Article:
ANIL: We do onboarding here in New York. The most extreme was actually back in the spring when we were really scaling up, we had nine engineers join in a week. Interestingly, we have a number of leads, whether they are director level or higher in the company, who are educators.
Onboarding, in its fullness of the plan, onboarding is something that we spend months on, so it’s three or four months. But the core of it is about those first two weeks, that’s the experience that we really design most deeply. And the first week is school. People come in, and the first day is like, “Get your laptop, get plugged in, get connected to Slack.”
We time it so that people join during the monthly all-hands. That’s when, in addition to an overview of how the business is doing, we share financials with the whole team, but also we do our bravos. That’s acknowledgement of people, thanking each other for the work they’ve done, when they’ve gone above and beyond on certain work.
They get to see — a new employee on their first day — how we share gratitude to one another within the company, and they get to see a meeting where everybody is dialed in, in the same way, whether they’re remote or not. And they get to see us model the behaviors of what we are in the first day, and then they spend some time getting two-factor all set up and all that other annoying stuff. [laughs]
Typically the rest of that core onboarding process — and this varies by team — we do a big overview of how the business runs, what the mission is, what the history of the company is, what our goals are, what the road map is. I spend a lot of time talking about the values and the vision of the company, and that’s typically in one-on-one sessions with people who have joined so they can have room to ask questions, or sometimes with their lead. That’s the better part of a day, usually right towards the beginning of the week when they have joined.
We have a much more social get-to-know in small groups, people across different teams. Typically we’ll have a dinner with some folks so they can say hi to other people in a little more social way. We will always bring in a person to HQ for onboarding and bring in their lead if their lead is remote. So people do get face time. We do think that has value. There is a way to deploy that as a tool, and especially for social interaction, when people are getting to know each other and have to build a relationship, so we’ll do that for a full week with the person and their lead in for a week.
The two biggest anxieties when people join a company are basically, “Am I going to know where I fit into any of this?” And then variations on what I think of as the problem we all had in junior high of “Which lunch table am I going to sit at?” [laughs]
MATT: Oh totally.
ANIL: We are very intentional about that, because we all eat lunch together every day, we’re like, “This is where you’re going to be, and everybody is going to sit with you, and you don’t get picked for a lunch table, everybody sits together.” And that stuff is — nobody wants to talk about it, but even if we’re adults, even if we’re decades removed from those points, that’s still that lizard brain in the back of your mind — that is always there. And so we do a lot to accommodate that.
Especially because the majority of our team, including management, are women or non-binary folks, and that is very rare in tech. And that’s true whether you look at race or LGBTQ representation, we over-index in a lot of ways there compared to the rest of the tech industry. So I try to be much more mindful of — there is a higher percentage of our team who will not have been in that scenario where somebody accommodated them and somebody asked “What do you want here?” or “What do you need?”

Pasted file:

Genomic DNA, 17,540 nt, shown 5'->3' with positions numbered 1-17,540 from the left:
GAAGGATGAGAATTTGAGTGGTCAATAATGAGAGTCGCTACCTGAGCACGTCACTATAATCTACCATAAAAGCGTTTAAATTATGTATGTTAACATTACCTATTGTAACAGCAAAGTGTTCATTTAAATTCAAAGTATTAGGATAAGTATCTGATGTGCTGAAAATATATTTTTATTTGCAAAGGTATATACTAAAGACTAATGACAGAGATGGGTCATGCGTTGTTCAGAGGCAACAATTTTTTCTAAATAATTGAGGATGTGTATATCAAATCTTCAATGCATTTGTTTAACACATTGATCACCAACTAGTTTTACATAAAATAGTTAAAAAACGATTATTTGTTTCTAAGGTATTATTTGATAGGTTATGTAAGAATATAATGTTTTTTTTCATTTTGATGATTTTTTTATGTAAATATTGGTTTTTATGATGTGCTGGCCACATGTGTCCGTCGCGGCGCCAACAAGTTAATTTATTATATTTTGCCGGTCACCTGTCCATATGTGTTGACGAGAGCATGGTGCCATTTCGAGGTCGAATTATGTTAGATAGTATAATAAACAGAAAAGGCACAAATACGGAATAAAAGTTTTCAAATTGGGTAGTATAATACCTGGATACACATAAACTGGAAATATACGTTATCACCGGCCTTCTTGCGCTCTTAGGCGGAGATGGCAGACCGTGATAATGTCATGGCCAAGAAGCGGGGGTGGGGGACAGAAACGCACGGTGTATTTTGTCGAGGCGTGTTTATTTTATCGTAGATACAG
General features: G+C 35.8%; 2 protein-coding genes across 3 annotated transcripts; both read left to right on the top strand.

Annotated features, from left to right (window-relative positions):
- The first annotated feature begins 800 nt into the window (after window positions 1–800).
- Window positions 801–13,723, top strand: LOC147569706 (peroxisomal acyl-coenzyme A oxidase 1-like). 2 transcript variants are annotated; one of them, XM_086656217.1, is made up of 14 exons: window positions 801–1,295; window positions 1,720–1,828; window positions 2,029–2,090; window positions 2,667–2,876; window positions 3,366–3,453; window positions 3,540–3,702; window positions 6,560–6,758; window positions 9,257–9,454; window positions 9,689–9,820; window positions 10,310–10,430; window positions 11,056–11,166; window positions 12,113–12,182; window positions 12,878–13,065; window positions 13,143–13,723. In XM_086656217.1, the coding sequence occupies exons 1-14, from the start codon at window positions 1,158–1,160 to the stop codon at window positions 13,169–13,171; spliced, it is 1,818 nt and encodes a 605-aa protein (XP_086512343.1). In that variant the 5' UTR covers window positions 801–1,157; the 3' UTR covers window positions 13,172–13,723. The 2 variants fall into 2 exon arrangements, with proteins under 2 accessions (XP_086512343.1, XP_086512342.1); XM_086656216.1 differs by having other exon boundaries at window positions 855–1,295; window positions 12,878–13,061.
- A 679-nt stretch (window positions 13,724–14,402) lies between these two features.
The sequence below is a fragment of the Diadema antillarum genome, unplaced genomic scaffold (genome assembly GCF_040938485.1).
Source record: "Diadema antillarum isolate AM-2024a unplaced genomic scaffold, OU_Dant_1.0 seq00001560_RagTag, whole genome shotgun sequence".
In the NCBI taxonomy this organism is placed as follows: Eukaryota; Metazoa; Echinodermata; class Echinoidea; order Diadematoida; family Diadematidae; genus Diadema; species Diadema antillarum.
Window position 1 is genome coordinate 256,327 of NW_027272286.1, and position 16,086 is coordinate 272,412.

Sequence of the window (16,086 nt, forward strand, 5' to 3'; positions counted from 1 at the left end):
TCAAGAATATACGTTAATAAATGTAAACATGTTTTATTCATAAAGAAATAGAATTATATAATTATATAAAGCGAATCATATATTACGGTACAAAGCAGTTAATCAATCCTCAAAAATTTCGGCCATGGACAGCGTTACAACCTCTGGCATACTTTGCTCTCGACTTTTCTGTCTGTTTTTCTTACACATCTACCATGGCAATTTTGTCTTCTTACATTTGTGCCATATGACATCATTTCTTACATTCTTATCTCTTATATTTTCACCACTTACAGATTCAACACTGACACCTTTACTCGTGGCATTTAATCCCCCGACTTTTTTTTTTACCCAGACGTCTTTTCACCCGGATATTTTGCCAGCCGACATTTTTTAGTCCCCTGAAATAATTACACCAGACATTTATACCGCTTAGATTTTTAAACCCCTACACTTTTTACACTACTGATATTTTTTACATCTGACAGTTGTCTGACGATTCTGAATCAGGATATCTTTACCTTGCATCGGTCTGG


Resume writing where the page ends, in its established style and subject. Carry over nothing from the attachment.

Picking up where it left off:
Just that little bit of accommodation or thought I think has been extraordinary for people where they feel overjoyed at “Oh, I wasn’t crazy in my last job when I thought it was wild that they didn’t even tell me who I report to or where I sit.” [laughs] “And that this place will tell me ‘You’re going to sit here and this is the work you’re going to do and this is why it matters.’” That’s all it takes for people to feel like they were welcomed.
MATT: We have talked a bit about benefits and I know equity is really important to you. So if I’m not in New York, how do you think about — I don’t get free lunch every day. Or if I am in New York, do I get a free internet connection?
ANIL: [laughs] No. So that’s where we go to. It’s not going to be exactly the same. We want things to be fair but they don’t have to be identical. There are things that are going to be better or worse, stronger or weaker in HQ versus remote. We try to, again, to document them and to be clear, and I think those are really good examples.
And it’s hard, right? We do cover internet access for people who work from home and we don’t cover it here. And we’re iterating on this stuff constantly. But one of the big things we do is we just talk about it, we are able to raise it, we have people — leads are encouraged to ask their team about it. People want expectations to be clear and they want to know that things are fair, but they don’t demand that they be exactly identical.
MATT: Anil, thank you so, so much. This has been Anil Dash from Glitch on the Distributed Podcast with Matt Mullenweg. We’ll see y’all next time.
MATT: That was Anil Dash. You can find him on Twitter at @anildash. That’s A-N-I-L Dash.
It’s good to know that people like Anil Dash are out there running companies and redefining what the tech industry can look like from the inside.
On the next episode of the Distributed podcast, I’ll be joined by my colleague Mark Armstrong once again. We’ll talk about the things we’ve learned over the last year, discuss some of our favorite takeaways from the podcast, and take a glimpse at what awaits us in 2020. I’ve learned a lot about how other companies are doing distributed work, and I’m excited to collect my thoughts and maybe make a few predictions about where we’re headed.
Thank you for listening, and see you next time.